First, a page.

While industrialist Ratan Tata recorded India's biggest overseas corporate takeover yet on Wednesday, the government looked back and said last year's growth was even better than thought earlier.
It announced an upward revision of the economy's growth figures for the last financial year (2005-06) to 9 per cent as against 8.4 per cent earlier. But the government is concerned that its talk of 9 per cent growth in the current year may be affected by the higher base set up revision.
Significantly, the revision in growth rate of gross domestic product (GDP) has been primarily driven by higher growth in agriculture sector. As per the revised estimates, the farm sector grew by 6 per cent last year compared with 3.9 per cent estimated earlier.
The growth figures for manufacturing were also marginally revised to 9.1 per cent from the earlier estimates of 9 per cent.
Finance Minister P Chidambaram attributed the high growth rate to the government's investment-friendly policies that boosted savings and investment and made industry more productive and efficient.
He, however, cautioned that the revised estimates need to be seen in the light of a higher base and its impact on the growth rates of the current financial year.
"It (the revised figures) augur well for 2006-07, although, I must caution we will have to see what will be its impact on growth figures this year as the base figures have been revised."
GDP had grown by 4.4 per cent in 2002-03, 8.5 per cent in 2003-04 and 7.5 per cent in 2004-05. The economy grew at 9.1 per cent in the first half of the current financial year.
Economists appear bullish on the growth prospects of the economy in the coming months.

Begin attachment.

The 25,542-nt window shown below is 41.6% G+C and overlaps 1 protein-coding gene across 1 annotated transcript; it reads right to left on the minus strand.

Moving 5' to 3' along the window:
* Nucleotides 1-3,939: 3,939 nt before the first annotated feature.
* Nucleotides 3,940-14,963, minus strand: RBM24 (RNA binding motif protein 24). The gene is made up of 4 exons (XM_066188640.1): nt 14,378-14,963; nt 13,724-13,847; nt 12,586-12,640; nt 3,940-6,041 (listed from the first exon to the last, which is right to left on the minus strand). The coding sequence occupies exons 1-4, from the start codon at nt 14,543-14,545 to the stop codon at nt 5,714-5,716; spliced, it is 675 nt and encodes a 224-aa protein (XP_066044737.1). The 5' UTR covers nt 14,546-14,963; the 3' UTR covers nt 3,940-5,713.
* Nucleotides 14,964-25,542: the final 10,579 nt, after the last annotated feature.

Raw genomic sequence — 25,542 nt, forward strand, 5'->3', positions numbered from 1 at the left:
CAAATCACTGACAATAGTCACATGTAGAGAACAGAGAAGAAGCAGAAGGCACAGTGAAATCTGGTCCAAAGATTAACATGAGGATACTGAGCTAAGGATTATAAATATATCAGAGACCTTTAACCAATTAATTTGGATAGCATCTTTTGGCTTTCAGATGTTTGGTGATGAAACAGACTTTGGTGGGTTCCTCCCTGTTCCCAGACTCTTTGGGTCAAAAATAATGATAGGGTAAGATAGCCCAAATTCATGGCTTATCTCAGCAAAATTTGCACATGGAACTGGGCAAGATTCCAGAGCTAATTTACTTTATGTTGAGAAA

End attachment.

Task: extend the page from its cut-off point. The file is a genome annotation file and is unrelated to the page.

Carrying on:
"Based on the evolving nature of the current economic situation and indicators of a prospective nature, we expect the GDP in the second half of the 2006-07 to grow by 8.2 per cent, with a rebound in the performance of agriculture to 3 per cent and a marginal slowdown in the growth of industry and services to 9.1 per cent and 9.7 per cent respectively," said the latest state-of-the-economy report of the Confederation of Indian Industry (CII).
The government said there has been a rise in the level of overall savings in the economy, with Gross Domestic Savings (GDS) accounting for 32.4 per cent of GDP as compared to 31.1 per cent.
A rise in savings by households and private sector corporate entities accounted for the increase in GDS, even though the savings by public sector undertakings (PSUs) registered a decline.
Saving by households, which included both financial and physical assets, increased from Rs 3,18,791 crore and Rs 3,56,043 crore in 2004-05 to Rs 4,16,462 crore and Rs 3,80,655 crore in 2005-06, respectively.
Savings of the private corporate sector went up from Rs 2,23,512 crore in 2004-05 to Rs 2,88,430 crore in 2005-06.
Public sector savings, however, showed a decline from Rs 74,682 crore in 2004-05 to Rs 71,262 crore in 2005-06.
Investment represented by gross capital formation (GCF), accounted for 32.2 per cent of GDP in 2005-06, as against 30.2 per cent in 2004-05.